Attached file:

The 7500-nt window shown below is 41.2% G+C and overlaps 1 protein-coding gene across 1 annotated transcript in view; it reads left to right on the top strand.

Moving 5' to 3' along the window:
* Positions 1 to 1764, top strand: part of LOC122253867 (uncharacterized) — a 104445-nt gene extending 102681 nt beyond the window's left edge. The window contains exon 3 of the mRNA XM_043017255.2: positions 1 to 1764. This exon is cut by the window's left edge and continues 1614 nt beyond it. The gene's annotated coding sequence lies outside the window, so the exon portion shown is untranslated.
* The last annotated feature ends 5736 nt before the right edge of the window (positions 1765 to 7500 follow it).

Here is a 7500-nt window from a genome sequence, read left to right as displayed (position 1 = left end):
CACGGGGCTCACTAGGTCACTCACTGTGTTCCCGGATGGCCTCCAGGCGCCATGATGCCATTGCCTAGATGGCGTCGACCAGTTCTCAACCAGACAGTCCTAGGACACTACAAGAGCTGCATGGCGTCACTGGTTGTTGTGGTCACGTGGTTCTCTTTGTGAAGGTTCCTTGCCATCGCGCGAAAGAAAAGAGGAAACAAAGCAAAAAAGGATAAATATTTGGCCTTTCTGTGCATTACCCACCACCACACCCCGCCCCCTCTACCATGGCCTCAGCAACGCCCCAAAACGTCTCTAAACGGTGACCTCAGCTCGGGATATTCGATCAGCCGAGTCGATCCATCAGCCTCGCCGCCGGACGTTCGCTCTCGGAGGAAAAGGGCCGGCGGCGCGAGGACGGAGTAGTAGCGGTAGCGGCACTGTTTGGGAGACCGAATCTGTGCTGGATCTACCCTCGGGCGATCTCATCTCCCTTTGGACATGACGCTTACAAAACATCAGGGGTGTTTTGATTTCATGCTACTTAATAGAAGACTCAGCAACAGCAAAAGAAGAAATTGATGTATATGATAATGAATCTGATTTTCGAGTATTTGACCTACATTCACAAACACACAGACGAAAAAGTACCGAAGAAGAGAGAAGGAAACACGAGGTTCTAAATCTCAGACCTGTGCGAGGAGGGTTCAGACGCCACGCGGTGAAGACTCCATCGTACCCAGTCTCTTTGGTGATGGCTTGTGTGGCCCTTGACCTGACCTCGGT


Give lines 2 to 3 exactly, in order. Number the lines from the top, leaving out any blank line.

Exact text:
Moving 5' to 3' along the window:
* Positions 1 to 1764, top strand: part of LOC122253867 (uncharacterized) — a 104445-nt gene extending 102681 nt beyond the window's left edge. The window contains exon 3 of the mRNA XM_043017255.2: positions 1 to 1764. This exon is cut by the window's left edge and continues 1614 nt beyond it. The gene's annotated coding sequence lies outside the window, so the exon portion shown is untranslated.